Agile brings project management concepts to marketing
Agile is gradually permeating the marketing space.
The concept of agile marketing is not new, but it’s gradually permeating further as a real-life option for marketing teams. But exactly which kind of organizations would benefit most from implementing agile marketing?
“If your team or organization struggles with long project cycle times, limited opportunities for learning and adjustment, then agile may be the answer,” said Zach Wolfe, Senior Strategic Customer Success Manager for Wrike, a project management software vendor, at MarTech. “Agile is a flexible methodology that can ultimately be used in any large scale project in any industry, market or company.”
The ability to adapt quickly to changing priorities with comfort and flexibility is why implementing agile marketing makes sense during this age of uncertainty. The agile methodology and the tools that come with it increase productivity and provide increased insight to daily operations, showcasing one of its greatest benefits — creating a more efficient project management process.
“Marketing teams need tools that allow us to pivot and change the course of the project, if necessary,” said Pat Ratajewska, Senior Marketing and Event Project Manager for Wrike. “No software will manage the process for you but as a project manager you can fine tune the best practices and scale projects by replicating those best practices.”
Agile brings project management to marketing
Although the roots of agile marketing were born in the software development industry two decades ago, over time it has been adapted by project managers across functions because of its ability to identify and resolve potential roadblocks.
“Today, agile is used far beyond software teams,” said Wolfe. “[Agile has an] ability to get immediate feedback without hurting the development cycle or project pace. It is good for projects with delivery dates set in concrete.”
The implementation of agile in a marketing department allows for prioritization of tasks within the project and allows departments to remain strictly focused on essential project components. Brief daily meetings, and customized workflows and dashboards, allow for full project visibility to both internal and external stakeholders to assist with transparency in maintaining deadlines.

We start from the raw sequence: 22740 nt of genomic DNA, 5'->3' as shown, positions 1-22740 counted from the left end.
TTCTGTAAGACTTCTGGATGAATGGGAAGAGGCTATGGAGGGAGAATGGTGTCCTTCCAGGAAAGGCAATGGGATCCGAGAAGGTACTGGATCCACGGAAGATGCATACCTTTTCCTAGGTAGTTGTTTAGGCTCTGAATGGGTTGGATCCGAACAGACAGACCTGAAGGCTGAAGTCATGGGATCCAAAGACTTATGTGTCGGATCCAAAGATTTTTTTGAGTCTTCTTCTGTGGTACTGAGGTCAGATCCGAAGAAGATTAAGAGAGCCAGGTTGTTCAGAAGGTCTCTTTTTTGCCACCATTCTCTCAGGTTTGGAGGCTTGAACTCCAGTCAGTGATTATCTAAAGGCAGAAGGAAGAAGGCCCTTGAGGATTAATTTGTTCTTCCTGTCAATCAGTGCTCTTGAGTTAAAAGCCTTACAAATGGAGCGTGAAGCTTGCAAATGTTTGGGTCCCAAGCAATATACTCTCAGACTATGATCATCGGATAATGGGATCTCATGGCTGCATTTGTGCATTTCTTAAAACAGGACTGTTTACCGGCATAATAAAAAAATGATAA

Agile marketing also allows employees to pivot into new positions like project management, project coordinator and other project-related roles with ease, without any prior participation. As an event manager, whose workload was suddenly reduced by the cancellation of in-person events, Ratajewska went through that exact shift in responsibilities with Wrike.
Communications should be centralized and shared
Agile marketing allows teams to achieve ambitious growth goals. The key is the constant, centralized communication required in the agile method. And, of course, centralized communications are perfect for the remote work culture that looks to be a long-term factor in business. Workflows for incoming requests and approvals are a key part of the internal communications that makes the agile method effective. That is balanced with duration status listings for tasks within the project to isolate tasks that have not advanced, thus slowing down the completion process.
Another best practice for internal communication in the agile method is a single location of information, especially that generated by team meetings, instead of each team member holding on to their own relevant information. This allows for quick duplication of a project framework for future use, making project management a lot easier for marketers and their teams.
“Expectations of marketing teams remain unchanged,” said Ratajewska. “Collaboration to work as a team and the ability to maintain clear communication will always be needed.”
Opinions expressed in this article are those of the guest author and not necessarily MarTech Today. Staff authors are listed here.